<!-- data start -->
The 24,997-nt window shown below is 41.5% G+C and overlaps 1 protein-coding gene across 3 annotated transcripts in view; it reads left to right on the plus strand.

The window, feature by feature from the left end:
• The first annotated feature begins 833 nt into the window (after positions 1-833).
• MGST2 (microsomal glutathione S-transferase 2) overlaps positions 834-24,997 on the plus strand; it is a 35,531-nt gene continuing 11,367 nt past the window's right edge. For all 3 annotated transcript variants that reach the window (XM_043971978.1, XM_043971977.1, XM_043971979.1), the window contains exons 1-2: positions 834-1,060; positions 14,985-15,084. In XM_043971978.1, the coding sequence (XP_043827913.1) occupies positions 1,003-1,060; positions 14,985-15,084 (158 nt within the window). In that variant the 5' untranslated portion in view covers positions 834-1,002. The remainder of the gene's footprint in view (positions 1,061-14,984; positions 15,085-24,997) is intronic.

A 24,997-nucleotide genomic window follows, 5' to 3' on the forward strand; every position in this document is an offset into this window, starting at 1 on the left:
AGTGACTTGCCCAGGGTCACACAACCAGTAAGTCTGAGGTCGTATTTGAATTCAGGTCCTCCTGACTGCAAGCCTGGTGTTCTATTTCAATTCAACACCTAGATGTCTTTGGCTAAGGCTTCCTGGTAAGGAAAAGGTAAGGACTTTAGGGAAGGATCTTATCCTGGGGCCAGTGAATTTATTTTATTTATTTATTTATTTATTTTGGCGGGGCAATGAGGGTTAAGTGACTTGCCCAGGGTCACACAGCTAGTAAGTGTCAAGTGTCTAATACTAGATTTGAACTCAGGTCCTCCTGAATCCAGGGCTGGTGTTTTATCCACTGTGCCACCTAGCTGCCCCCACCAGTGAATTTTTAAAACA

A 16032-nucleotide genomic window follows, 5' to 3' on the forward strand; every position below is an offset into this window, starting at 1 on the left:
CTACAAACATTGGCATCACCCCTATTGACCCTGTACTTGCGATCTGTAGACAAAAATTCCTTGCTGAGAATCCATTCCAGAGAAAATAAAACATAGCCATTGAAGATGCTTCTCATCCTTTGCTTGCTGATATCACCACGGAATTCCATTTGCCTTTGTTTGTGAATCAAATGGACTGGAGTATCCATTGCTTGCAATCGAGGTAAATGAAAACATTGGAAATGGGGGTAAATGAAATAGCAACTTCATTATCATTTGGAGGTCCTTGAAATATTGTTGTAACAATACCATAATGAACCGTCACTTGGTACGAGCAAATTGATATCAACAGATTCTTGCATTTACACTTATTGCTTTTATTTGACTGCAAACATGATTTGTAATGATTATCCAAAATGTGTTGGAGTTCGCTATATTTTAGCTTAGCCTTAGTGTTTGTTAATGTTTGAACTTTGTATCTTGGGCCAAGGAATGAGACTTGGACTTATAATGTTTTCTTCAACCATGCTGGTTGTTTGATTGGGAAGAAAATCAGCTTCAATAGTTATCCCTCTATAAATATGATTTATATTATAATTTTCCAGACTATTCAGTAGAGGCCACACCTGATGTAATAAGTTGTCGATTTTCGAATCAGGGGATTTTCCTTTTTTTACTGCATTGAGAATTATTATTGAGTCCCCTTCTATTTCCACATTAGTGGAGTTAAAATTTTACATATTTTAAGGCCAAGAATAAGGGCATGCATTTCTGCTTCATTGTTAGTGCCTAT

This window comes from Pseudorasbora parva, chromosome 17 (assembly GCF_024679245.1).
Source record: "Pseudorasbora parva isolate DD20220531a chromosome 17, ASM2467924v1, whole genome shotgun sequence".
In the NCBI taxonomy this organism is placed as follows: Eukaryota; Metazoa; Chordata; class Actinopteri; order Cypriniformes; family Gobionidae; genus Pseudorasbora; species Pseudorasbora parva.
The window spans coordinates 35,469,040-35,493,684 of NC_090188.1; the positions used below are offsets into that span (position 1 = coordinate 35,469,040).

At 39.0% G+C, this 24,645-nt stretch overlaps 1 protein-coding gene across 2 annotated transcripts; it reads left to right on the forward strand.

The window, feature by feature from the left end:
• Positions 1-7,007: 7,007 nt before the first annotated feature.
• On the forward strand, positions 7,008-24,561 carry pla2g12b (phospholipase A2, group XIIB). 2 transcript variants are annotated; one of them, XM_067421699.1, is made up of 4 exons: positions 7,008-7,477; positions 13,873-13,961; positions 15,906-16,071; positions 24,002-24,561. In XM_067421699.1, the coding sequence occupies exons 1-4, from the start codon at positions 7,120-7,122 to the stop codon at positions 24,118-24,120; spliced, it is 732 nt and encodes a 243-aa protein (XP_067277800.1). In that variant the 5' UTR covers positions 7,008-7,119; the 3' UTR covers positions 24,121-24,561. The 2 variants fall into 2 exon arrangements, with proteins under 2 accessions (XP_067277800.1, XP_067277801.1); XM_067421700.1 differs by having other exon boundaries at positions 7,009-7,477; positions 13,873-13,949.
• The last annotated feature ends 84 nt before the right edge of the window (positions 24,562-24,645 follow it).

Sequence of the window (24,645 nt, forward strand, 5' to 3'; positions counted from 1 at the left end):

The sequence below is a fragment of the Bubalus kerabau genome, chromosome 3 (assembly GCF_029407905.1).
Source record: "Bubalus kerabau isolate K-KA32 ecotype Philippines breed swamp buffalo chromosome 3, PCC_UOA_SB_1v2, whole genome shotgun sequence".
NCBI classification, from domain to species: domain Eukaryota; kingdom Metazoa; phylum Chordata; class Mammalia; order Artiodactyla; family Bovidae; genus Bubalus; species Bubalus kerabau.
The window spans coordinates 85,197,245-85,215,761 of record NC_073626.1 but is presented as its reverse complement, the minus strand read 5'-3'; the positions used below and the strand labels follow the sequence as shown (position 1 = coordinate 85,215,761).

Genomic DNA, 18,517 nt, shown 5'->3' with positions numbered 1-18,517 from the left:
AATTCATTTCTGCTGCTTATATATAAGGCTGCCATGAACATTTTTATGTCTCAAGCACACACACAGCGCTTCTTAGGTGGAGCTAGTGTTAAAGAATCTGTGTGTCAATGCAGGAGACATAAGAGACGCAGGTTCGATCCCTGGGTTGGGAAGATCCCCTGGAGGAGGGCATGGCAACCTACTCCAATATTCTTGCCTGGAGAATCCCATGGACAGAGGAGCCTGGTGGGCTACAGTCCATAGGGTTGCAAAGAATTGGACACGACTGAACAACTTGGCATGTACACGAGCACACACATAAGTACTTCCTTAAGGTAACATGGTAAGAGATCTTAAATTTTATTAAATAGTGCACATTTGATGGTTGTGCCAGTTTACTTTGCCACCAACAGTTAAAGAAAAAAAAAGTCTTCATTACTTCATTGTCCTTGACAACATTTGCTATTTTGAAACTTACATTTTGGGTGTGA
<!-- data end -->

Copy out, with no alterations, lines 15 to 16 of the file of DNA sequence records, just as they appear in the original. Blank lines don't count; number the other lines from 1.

• Positions 1-7,007: 7,007 nt before the first annotated feature.
• On the forward strand, positions 7,008-24,561 carry pla2g12b (phospholipase A2, group XIIB). 2 transcript variants are annotated; one of them, XM_067421699.1, is made up of 4 exons: positions 7,008-7,477; positions 13,873-13,961; positions 15,906-16,071; positions 24,002-24,561. In XM_067421699.1, the coding sequence occupies exons 1-4, from the start codon at positions 7,120-7,122 to the stop codon at positions 24,118-24,120; spliced, it is 732 nt and encodes a 243-aa protein (XP_067277800.1). In that variant the 5' UTR covers positions 7,008-7,119; the 3' UTR covers positions 24,121-24,561. The 2 variants fall into 2 exon arrangements, with proteins under 2 accessions (XP_067277800.1, XP_067277801.1); XM_067421700.1 differs by having other exon boundaries at positions 7,009-7,477; positions 13,873-13,949.